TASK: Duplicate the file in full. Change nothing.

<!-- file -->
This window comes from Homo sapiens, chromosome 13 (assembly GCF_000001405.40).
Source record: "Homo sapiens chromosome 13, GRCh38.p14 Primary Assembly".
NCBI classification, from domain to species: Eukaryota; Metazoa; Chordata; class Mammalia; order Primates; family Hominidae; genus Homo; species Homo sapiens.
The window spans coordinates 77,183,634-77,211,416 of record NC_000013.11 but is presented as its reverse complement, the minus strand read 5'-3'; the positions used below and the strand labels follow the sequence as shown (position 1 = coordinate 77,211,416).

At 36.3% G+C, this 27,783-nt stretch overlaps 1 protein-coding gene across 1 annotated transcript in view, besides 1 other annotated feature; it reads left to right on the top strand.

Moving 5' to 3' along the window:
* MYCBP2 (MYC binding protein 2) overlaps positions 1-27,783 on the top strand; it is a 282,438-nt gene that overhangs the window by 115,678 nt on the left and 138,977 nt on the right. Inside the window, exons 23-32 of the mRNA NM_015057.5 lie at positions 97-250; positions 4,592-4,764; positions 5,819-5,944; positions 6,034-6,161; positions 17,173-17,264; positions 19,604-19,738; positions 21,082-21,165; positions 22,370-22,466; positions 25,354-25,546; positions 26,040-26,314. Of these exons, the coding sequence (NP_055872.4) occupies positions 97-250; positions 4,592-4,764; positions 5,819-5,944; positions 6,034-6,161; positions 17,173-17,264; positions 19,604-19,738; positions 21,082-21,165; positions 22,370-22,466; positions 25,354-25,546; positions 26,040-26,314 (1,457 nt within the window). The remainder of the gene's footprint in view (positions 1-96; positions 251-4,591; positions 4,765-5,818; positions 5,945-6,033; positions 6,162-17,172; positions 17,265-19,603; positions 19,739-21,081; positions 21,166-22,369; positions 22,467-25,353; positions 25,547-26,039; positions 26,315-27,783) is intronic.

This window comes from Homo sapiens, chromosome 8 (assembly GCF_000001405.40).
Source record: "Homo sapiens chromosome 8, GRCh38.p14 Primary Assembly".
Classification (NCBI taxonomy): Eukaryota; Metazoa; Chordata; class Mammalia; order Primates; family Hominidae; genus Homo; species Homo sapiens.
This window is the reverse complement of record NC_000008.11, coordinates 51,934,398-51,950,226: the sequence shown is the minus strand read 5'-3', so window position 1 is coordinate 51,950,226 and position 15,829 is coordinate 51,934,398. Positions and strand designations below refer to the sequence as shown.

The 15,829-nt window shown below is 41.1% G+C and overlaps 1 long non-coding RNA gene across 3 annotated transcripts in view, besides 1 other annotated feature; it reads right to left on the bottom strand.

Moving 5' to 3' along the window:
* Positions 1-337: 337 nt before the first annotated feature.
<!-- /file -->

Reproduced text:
This window comes from Homo sapiens, chromosome 13 (assembly GCF_000001405.40).
Source record: "Homo sapiens chromosome 13, GRCh38.p14 Primary Assembly".
NCBI classification, from domain to species: Eukaryota; Metazoa; Chordata; class Mammalia; order Primates; family Hominidae; genus Homo; species Homo sapiens.
The window spans coordinates 77,183,634-77,211,416 of record NC_000013.11 but is presented as its reverse complement, the minus strand read 5'-3'; the positions used below and the strand labels follow the sequence as shown (position 1 = coordinate 77,211,416).

At 36.3% G+C, this 27,783-nt stretch overlaps 1 protein-coding gene across 1 annotated transcript in view, besides 1 other annotated feature; it reads left to right on the top strand.

Moving 5' to 3' along the window:
* MYCBP2 (MYC binding protein 2) overlaps positions 1-27,783 on the top strand; it is a 282,438-nt gene that overhangs the window by 115,678 nt on the left and 138,977 nt on the right. Inside the window, exons 23-32 of the mRNA NM_015057.5 lie at positions 97-250; positions 4,592-4,764; positions 5,819-5,944; positions 6,034-6,161; positions 17,173-17,264; positions 19,604-19,738; positions 21,082-21,165; positions 22,370-22,466; positions 25,354-25,546; positions 26,040-26,314. Of these exons, the coding sequence (NP_055872.4) occupies positions 97-250; positions 4,592-4,764; positions 5,819-5,944; positions 6,034-6,161; positions 17,173-17,264; positions 19,604-19,738; positions 21,082-21,165; positions 22,370-22,466; positions 25,354-25,546; positions 26,040-26,314 (1,457 nt within the window). The remainder of the gene's footprint in view (positions 1-96; positions 251-4,591; positions 4,765-5,818; positions 5,945-6,033; positions 6,162-17,172; positions 17,265-19,603; positions 19,739-21,081; positions 21,166-22,369; positions 22,467-25,353; positions 25,547-26,039; positions 26,315-27,783) is intronic.

This window comes from Homo sapiens, chromosome 8 (assembly GCF_000001405.40).
Source record: "Homo sapiens chromosome 8, GRCh38.p14 Primary Assembly".
Classification (NCBI taxonomy): Eukaryota; Metazoa; Chordata; class Mammalia; order Primates; family Hominidae; genus Homo; species Homo sapiens.
This window is the reverse complement of record NC_000008.11, coordinates 51,934,398-51,950,226: the sequence shown is the minus strand read 5'-3', so window position 1 is coordinate 51,950,226 and position 15,829 is coordinate 51,934,398. Positions and strand designations below refer to the sequence as shown.

The 15,829-nt window shown below is 41.1% G+C and overlaps 1 long non-coding RNA gene across 3 annotated transcripts in view, besides 1 other annotated feature; it reads right to left on the bottom strand.

Moving 5' to 3' along the window:
* Positions 1-337: 337 nt before the first annotated feature.